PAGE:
Faithless, the cinematic debut from Ulster-born actor and filmmaker Steve McCarten, will premiere at this month’s Cannes Film Festival.

Born to a Catholic mother and a Protestant father in Northern Ireland, McCarten was raised “during the height of the troubles.”

“So, a few hairy moments growing up, from what I’ve been told,” he shares via email from his current residence in the English seaside resort of Bournemouth, Dorset.

McCarten began his acting career starring as a cloud in his school’s nativity play. His next stint was some years later at Carshalton College – in a somewhat larger role – as the lead in The Real Inspector Hound by Tom Stoppard.

“I’ve always enjoyed performing but life had a habit of getting in the way,” he notes. “I actually left that dream behind around the age of 17, when my family immigrated to the United States. There was nothing near me that could suffice, as we lived way out in the sticks, and for a city boy who was used to walking 20 minutes to get into downtown Belfast, it was a hell of a culture shock.”

That dream wasn’t left behind for good, however. After a year and a half in America, McCarten returned to his native Ireland. He later attended Bournemouth University in England, where a conversation with two men at the campus bar helped turn his dream into a reality.

“That was when I met my buddies Keith (Farrell) and Big Gay Al,” recalls McCarten fondly. “Keith and I have become great friends, and it was him that I have to thank for reigniting the flames for the arts and film. He was studying for his Masters in film and TV production and needed an actor to take part in a dramatic reconstruction of the English civil war, but seen through the eyes of a nightly news program-type of affair.”

McCarten jumped at the chance, and before long he was helping out with Farrell’s productions on a regular basis, leading to an audition for a production of Tennessee William’s Pulitzer Prize-winning play A Streetcar Named Desire at the Lighthouse Theatre. He was given the role of Mitch, and remembers the ovation he and his fellow actor got following the ninth scene.

“Nicole Faraday (who played Blanche) and I had just smashed an intense and very emotional moment, and the audience erupted into a massive round of applause for the scene end – never mind the whole play. That was special.”

Since then, McCarten has spent the last dozen years involved with a variety of productions for both stage and screen. The idea of directing piqued his interest in 2010, and he began working on the production side of things. He started as a crewmember, making his way up to first assistant director and, most recently, director.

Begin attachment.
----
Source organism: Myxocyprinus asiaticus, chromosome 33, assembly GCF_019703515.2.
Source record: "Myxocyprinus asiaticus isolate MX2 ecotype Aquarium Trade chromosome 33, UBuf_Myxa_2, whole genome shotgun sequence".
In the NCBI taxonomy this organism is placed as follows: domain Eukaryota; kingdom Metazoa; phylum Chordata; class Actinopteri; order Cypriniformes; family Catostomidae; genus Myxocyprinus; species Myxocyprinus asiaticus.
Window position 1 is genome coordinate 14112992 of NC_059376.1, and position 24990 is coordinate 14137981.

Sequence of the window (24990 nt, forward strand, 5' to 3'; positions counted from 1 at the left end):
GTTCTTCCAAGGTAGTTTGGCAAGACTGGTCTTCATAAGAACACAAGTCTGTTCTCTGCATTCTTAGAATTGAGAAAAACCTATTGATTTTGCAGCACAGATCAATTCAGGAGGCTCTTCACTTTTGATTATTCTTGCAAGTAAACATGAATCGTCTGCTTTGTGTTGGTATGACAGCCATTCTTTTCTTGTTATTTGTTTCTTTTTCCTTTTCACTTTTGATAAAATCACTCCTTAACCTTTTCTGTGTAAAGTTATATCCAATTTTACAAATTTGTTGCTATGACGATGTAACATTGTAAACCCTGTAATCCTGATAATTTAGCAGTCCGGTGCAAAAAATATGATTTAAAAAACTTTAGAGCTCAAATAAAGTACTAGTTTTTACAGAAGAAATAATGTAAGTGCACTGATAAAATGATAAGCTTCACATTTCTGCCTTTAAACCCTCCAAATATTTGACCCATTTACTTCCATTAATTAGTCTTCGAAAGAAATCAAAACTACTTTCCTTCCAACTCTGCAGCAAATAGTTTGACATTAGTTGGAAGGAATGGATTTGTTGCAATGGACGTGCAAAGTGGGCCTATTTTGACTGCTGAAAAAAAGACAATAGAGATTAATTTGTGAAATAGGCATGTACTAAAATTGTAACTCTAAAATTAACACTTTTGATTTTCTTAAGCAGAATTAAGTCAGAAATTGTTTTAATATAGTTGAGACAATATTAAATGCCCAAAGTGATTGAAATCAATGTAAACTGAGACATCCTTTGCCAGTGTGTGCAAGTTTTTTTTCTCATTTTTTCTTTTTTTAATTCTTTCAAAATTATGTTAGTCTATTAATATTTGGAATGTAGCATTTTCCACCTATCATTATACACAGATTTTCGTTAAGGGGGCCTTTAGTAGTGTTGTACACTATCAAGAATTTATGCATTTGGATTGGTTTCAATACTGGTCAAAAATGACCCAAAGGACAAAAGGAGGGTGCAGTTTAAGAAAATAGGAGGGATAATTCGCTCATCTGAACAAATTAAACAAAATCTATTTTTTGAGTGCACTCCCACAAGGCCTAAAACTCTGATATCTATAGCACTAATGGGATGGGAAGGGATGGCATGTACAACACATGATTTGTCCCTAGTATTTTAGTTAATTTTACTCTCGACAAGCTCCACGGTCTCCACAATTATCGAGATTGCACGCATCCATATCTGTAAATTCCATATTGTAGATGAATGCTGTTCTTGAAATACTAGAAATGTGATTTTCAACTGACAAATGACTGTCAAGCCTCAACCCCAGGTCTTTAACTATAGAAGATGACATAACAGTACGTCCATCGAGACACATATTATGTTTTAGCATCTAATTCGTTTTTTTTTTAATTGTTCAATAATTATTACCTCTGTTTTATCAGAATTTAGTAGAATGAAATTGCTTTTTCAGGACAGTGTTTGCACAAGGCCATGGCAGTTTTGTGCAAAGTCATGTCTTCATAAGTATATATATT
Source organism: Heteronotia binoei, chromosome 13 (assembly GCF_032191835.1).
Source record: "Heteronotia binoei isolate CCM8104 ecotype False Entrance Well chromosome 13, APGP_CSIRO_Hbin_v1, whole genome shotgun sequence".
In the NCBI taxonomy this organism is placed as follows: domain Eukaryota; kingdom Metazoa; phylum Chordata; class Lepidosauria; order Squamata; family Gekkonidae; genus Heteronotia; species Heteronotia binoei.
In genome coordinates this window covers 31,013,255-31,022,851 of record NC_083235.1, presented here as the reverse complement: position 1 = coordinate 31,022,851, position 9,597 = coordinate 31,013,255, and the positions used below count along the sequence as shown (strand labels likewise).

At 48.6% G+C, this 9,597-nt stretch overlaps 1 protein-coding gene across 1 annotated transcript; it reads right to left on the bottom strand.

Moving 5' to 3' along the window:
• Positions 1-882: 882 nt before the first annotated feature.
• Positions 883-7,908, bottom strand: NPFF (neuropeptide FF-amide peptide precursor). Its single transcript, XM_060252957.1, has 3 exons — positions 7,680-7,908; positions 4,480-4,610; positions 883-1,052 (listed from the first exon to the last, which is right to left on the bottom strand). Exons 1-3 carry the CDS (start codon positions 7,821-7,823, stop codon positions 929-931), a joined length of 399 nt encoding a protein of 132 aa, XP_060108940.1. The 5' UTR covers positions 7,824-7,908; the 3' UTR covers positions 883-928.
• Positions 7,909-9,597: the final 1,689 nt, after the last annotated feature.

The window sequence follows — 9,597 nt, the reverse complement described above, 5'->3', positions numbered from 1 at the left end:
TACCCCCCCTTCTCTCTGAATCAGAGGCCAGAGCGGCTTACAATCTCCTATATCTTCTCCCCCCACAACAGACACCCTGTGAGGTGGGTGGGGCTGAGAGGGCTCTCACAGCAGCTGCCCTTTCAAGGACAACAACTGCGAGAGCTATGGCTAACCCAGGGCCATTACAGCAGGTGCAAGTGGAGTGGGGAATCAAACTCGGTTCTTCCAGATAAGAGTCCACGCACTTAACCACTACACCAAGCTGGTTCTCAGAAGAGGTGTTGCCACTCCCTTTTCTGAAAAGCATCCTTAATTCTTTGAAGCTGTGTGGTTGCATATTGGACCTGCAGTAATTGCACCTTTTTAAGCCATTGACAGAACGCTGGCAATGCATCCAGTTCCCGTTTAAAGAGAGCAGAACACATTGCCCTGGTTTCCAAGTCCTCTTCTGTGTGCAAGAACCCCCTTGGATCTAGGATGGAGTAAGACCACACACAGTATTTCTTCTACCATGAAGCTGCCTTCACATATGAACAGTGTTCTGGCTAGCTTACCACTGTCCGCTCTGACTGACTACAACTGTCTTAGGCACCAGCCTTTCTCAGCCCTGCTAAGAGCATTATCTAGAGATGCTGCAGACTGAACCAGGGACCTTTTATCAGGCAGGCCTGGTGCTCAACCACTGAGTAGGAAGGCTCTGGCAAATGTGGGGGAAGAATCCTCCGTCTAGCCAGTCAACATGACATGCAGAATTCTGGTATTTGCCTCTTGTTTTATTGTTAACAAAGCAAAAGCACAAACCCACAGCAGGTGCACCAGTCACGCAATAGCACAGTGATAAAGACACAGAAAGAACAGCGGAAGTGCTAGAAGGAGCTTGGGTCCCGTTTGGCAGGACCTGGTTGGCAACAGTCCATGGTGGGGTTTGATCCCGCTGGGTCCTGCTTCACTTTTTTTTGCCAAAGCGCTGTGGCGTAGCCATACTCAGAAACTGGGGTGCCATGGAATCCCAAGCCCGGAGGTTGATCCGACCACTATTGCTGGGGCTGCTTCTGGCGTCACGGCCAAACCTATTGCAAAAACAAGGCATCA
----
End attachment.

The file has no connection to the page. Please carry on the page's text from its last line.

His creative process, he explains, involves both inspiration and perspiration.

“The initial spark is definitely inspirational, and then there’s a steady decline into madness, fear and insanity as you realize you’re opening up a big box of whoop-ass. Then you have a period of blind panic, and once when that settles down you start putting the hard work in and getting it into a place where you can start talking to people about it.”

McCarten has few qualms about the film industry in Ireland – he believes it is in great shape, and the future is bright – however, he says that there is always room for improvement.

“There needs to be more inward investment for new and upcoming filmmakers. I also think the Irish Film Board are missing a trick when it comes to directors like myself who qualify for funding because we are Irish, but then don’t qualify because we live outside of Ireland, even though the film we want to make would involve Irish locations, actors and crew.

The short film version of Faithless is slated to screen at the Cannes Film Festival this month, as well as at other festivals around the world. Once he is done with making the festival rounds, McCarten plans to buckle down and put the finishing touches on the full-length feature. He hopes to begin shooting later in the year. In addition, he is negotiating to get onboard as a line producer two more films over the coming months; one in Toronto, and the other in Mexico.

“In the meantime, I continue to produce and shoot a whole host of commercial and corporate films to keep the wolves away from the door.”